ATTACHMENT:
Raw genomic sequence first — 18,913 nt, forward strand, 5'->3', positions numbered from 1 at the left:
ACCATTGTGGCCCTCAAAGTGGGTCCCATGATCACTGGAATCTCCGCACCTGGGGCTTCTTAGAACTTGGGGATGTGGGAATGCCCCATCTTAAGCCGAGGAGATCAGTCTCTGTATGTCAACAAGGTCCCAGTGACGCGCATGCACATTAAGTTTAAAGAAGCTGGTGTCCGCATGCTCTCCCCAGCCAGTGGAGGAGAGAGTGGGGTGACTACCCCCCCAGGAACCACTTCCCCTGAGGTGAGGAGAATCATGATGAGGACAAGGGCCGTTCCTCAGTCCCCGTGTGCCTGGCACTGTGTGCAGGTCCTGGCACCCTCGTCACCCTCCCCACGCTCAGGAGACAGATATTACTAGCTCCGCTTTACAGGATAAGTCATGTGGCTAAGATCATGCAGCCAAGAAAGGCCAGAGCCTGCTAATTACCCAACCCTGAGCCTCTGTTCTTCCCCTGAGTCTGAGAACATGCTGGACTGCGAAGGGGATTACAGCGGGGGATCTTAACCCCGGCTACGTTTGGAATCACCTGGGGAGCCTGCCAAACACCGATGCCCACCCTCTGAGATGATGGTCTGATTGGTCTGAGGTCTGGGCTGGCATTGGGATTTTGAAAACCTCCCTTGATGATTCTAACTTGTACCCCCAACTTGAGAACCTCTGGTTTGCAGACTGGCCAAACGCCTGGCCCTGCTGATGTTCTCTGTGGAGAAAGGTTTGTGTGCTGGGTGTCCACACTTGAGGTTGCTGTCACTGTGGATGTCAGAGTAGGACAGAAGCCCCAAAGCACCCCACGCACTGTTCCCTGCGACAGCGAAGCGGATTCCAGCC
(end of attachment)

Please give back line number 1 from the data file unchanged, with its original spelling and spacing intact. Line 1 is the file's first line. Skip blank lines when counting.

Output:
Raw genomic sequence first — 18,913 nt, forward strand, 5'->3', positions numbered from 1 at the left: